One Day Matters - PSAT
One Day Matters
By Ginny Riley
A mom’s journey – Son, National Merit Semi-Finalist, Conifer High School
In October every year, many juniors in Jefferson County, and across Colorado, take the Preliminary Standardize Achievement Test (PSAT). At our school, many freshmen and sophomores take the exam rather than PLAN or EXPLORE. At our school, the parents think of it as another standardized test. At our school, and at other high schools across our district, we need to refocus our thinking.
If you have a gifted learner, why should you pay more attention to the PSAT? Let’s walk through the path many of our children have taken. The experience in many high schools is that the more a student accelerates their academic pathway, particularly in math, the higher the likelihood that the math scores will decline on the PSAT from freshman to sophomore to junior year. Why? How can that happen if our children are strong math students? Many of these students are taking Algebra II/Trig, Calculus and AP Calculus. So, why aren’t they doing better on the PSAT as they progress: because they are taking Algebra II/Trig, Calculus and AP Calculus, and PSAT tests on Algebra and Geometry. Remember those math classes they took in 7th, 8th, and/or 9th grade? They are now in the rearview mirror, but those skills are critical to strong scores on the PSAT. The further they are from those basic skills, the more likely they are to see a decline in PSAT math scores.
So what’s the big deal? Why should we care? Well, The National Merit Scholarship Program (NMSP) is a competition to recognize and honor academically talented students. The PSAT is taken in a student’s junior year and serves as the initial screening for the NMSP competition. Each year, the Corporation recognizes, approximately, 50,000 students as scholars. Of those 50,000, 34,000 students will be Commended Students. The remaining 16,000 students (or less than 1% of students taking the test) become Semi-Finalists and are eligible to compete for NMSP scholarships.
Why does this matter? When your student takes the PSAT, they are asked if they would like to make their information available to colleges. Colleges regularly use the College Board, which administers the PSAT and SAT, to screen students that score well to identify potential applicants. Whether students are Commended Students, Semi-Finalists, or Finalists, colleges take these awards into consideration for admission, scholarship and Honors Program acceptance. For example, Texas A&M provides full-ride financial support for all Finalists choosing Texas A&M as their first choice school. They are not alone. Oklahoma University touts the highest number of National Merit Finalists of any public university in the country, and the money follows those students. However, keep in mind not all schools will give financial support based on National Merit qualifications. Make sure you and your child work with the school counselor to research your options carefully to ensure you are able to leverage this academic scholarship to its full potential.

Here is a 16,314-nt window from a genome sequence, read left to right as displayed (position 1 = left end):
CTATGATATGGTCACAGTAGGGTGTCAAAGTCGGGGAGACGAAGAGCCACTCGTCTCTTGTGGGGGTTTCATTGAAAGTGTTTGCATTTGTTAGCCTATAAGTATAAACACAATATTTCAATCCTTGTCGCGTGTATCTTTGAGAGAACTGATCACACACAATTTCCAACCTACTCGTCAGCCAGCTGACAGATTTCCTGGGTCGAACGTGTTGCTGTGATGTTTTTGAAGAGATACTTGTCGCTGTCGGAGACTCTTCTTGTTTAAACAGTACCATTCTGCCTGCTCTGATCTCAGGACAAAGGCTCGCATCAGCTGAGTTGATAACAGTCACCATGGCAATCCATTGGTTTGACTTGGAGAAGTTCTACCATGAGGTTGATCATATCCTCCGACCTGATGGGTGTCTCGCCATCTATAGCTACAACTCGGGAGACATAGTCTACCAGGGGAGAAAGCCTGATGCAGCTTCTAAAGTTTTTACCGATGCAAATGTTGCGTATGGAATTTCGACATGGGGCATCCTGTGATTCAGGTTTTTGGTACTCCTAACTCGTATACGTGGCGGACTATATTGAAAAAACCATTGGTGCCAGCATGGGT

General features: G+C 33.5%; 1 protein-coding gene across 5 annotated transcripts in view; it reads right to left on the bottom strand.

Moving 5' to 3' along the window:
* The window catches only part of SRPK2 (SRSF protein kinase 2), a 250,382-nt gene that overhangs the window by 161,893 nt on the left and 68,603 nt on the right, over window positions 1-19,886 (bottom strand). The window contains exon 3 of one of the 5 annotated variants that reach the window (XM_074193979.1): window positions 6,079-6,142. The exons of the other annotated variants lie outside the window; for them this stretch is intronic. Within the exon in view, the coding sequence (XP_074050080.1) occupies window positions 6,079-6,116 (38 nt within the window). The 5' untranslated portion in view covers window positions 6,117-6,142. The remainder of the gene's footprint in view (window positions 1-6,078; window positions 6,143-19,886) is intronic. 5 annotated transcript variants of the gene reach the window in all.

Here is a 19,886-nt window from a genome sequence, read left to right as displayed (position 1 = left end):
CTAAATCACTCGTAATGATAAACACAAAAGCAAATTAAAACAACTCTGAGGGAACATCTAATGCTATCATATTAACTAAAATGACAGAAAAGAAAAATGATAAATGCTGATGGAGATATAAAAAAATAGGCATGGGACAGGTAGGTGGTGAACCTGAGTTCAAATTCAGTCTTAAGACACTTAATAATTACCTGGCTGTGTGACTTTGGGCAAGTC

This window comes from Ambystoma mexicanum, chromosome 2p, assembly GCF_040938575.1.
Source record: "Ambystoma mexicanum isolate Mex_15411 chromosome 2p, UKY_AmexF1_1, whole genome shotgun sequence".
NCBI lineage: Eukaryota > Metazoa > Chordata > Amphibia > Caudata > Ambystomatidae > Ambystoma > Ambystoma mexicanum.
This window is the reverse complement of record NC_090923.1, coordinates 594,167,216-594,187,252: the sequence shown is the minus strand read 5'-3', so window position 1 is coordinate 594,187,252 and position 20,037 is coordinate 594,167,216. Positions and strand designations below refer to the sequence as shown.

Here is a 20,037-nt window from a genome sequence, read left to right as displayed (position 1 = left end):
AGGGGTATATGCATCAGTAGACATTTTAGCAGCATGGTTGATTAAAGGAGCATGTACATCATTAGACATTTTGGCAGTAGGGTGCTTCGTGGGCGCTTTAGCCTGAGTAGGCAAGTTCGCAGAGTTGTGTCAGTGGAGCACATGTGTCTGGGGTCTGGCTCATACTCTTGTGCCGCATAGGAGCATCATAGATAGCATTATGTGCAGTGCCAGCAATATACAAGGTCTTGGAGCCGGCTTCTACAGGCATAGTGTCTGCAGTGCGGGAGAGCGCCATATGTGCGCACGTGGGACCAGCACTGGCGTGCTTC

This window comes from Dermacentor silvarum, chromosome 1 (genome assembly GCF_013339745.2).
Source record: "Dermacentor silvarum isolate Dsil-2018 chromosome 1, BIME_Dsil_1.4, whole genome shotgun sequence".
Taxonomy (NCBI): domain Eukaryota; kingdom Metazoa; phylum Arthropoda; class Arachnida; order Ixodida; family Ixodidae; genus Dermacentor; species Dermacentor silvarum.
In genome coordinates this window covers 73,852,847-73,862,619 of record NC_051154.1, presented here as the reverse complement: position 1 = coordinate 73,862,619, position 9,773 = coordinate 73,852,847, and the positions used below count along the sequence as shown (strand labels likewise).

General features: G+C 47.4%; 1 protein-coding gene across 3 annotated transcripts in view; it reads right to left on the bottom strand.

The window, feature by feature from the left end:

So how should your student prepare? You have options. The best way to improve your student’s score is to take directed training. We have seen students, with preparation, increase their score 15% from freshman to junior year. If your student is self-directed or wants additional practice, the College Board offers online preparation through your student’s web access. The website provides online practice tests specific to your student for areas in which they were weak. There are also companies that provide a tuition-based review class. Our school brings a company in every year now to help the students prepare. If your school doesn’t offer the program, talk to your counseling department.
One day matters. That one day, this year, October 18, the day your junior sits down to take the PSAT, could help determine into which college they are admitted, and their level of financial support. Help your student do their best…plan to prepare for the PSAT.
October 14, 2014